Tag Archives: SharePoint

Duplicate SharePoint Personalization Site Navigation Tabs

Strange Symptom of Running Out of Disk Space

Recently we had an issue with SharePoint Search that caused very large log files to be produced, eventually taking up almost all the hard drive space. Restarting the server (without yet knowing this was the issue) produced a problem wherein a custom top navigation tab on the MySite pages was duplicated, appearing twice side by side between the MyHome and MyProfile tabs. This navigation tab was created from Central Admin (Shared Services Administration> SharedServicesName> Personalization site links), and was not custom developed.

Since both duplicate tabs were fully functional (if quite distracting) I left them for the time being to find the cause of the trouble. Once the log files were moved and the drive space restored, a restart outside of production hours corrected the problem.


School of Hard Knocks Lesson: Audience Targeting

SharePoint audience targeting is a great way to hide content from unauthorized users, right? You don’t want Department B to see the calendar on Department A’s home page, so you edit the calendar web part, targeting the calendar to Dept A only. Voila! When a member of Department B navigates to the site, the calendar does not appear, while Department A’s members see it. Nicely done, and you didn’t have to mess with those confusing security groups and permission issues.

“Is Bob Spiking the Eggnog in this One?”

Hold on there, big [boy|girl]! We need to determine WHY you’re hiding the calendar. If it’s because Dept B doesn’t care about Dept A’s dental appointments and would much rather see say, links to some incriminating office Christmas party photos, you’re cool. Content filtering is what audience targeting is all about. Using audience targeting, you can present a customized feel to a SharePoint site based on the user’s id or group membership. Given the limited screen landscape available when standard navigation is employed, audience targeting can also help create a cleaner, less confusing user experience.

“Obscurity is Not Security”

If you’re hiding Dept A’s calendar because it contains top secret appointments that shouldn’t be seen for security reasons, however, you have not done enough to keep out those nosy Dept B snoops. Just because a user does not see a web part displayed on a given web does not mean that the content is not available through alternative navigation, such as View All Site Content or by following a link returned in search results.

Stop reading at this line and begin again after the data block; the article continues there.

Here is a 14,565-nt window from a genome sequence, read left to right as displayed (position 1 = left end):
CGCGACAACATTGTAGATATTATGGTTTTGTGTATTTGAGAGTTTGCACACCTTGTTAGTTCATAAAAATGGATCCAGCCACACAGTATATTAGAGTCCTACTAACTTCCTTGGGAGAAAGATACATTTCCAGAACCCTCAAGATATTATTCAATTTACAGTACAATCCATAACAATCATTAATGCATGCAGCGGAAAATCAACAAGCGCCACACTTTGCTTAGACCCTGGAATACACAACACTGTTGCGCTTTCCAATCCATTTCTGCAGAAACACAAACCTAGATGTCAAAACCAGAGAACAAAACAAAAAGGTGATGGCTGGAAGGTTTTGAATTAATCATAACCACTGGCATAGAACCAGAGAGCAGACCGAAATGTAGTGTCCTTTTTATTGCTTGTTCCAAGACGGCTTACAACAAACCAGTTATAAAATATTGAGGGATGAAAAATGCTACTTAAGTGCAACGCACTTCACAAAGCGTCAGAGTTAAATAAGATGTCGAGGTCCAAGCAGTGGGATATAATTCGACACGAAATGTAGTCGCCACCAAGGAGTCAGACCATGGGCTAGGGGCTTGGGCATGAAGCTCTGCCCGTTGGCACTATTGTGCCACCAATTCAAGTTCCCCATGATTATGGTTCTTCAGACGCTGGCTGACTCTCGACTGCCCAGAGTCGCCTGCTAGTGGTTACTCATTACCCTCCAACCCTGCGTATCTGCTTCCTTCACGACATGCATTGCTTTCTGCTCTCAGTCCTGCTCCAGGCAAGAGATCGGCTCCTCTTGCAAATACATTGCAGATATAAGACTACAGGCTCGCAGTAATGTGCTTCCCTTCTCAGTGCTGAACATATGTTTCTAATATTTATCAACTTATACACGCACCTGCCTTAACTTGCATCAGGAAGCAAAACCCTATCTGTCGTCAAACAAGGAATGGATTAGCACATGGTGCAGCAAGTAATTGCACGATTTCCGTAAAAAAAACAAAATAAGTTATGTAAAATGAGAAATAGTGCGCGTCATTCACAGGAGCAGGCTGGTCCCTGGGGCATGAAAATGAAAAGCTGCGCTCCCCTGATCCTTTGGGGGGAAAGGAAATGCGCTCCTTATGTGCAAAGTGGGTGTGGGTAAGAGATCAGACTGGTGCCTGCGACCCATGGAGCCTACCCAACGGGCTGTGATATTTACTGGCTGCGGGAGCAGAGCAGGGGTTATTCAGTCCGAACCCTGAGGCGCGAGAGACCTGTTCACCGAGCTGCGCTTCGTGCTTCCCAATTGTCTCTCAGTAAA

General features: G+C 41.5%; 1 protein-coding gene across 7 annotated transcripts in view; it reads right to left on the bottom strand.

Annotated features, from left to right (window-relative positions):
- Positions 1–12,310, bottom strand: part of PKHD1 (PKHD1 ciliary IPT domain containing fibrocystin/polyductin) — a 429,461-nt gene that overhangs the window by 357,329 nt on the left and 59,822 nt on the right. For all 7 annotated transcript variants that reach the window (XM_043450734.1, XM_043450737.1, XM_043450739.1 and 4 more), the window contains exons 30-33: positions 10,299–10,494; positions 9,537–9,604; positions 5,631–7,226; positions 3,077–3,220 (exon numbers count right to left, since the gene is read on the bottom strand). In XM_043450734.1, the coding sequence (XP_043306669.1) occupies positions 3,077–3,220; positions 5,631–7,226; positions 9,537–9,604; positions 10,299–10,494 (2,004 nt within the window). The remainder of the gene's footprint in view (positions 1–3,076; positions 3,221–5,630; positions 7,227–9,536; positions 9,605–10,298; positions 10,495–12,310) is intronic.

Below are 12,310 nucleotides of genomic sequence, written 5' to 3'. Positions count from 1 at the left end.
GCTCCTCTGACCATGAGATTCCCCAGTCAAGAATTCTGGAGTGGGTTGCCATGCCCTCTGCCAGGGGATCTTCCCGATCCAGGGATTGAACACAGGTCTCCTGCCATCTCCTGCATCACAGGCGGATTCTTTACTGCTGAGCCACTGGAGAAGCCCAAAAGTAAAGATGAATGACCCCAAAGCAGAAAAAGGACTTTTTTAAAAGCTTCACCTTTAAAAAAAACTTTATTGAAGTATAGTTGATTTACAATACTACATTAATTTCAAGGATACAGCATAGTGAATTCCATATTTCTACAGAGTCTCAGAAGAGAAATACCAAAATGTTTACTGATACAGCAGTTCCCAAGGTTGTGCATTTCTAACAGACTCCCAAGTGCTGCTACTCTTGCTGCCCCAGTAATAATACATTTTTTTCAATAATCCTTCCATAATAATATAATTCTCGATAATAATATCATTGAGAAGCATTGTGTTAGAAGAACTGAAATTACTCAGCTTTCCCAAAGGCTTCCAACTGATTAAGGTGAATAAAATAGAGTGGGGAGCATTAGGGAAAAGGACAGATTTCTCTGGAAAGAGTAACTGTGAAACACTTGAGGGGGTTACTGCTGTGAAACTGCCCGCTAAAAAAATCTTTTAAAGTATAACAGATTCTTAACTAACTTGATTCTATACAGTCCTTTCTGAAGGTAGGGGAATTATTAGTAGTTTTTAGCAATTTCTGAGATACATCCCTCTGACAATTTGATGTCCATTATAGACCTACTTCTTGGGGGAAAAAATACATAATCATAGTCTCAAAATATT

You can quickly test this by creating an item in an audience targeted SharePoint list or calendar that contains an uncommon or made-up word, such as “IfDeptBCanFindThisI’mDoneFor.” Log in as a user who is not in the targeted group, but otherwise has permission to view the site. The list or calendar will not be visible on the page to which targeting has been applied, but if the user searches for “IfDeptBCanFindThisI’mDoneFor,” the item will be returned in their search results, and the user will be able to follow the link in the search results to see the item’s content. Doh!

[Note that, depending on your crawl schedule, it may be several minutes before the new “IfDeptBCanFindThisI’mDoneFor” item is indexed and available in search results.]

To prevent this, you must modify the permissions for the web part in question. Care should be taking in requirements gathering here, as “Department B shouldn’t see this,” can mean different things to different people.

While audience targeting can create a customized experience for users, be aware that excessive use of audience targeting can cause slow load times, as all the content is rendered, and then subsequently filtered based on audience targeting.


SharePoint Bootcamp Week 6 – The Mini SUG

Interesting turn of events this week. Had our first mini SharePoint User Group (SUG) with admins from three state agencies participating.

Our infrastructures vary widely. Mine is the smallest, with 1 Windows Server 2003 running SharePoint & and a SQL Server. The second agency is significantly larger, with 2 WFEs, MS Project Server, a box for SharePoint Services, and a clustered SQL Server group. This agency plans to migrate the currently split content dbs to a single dedicated SQL Server. The third agency is launching an environment to host SharePoint sites for several smaller agencies that have no IT departments of their own. This admin plans to create one SharePoint farm with multiple Web Apps to insulate the content.

While my inherited environment has been established for a couple of years, I’m quite new to the administration side, so talking with the admins from the other two agencies with their very new implementations made for good discussion at this sessions. Foremost among the topics were design strategy and challenges of implementation.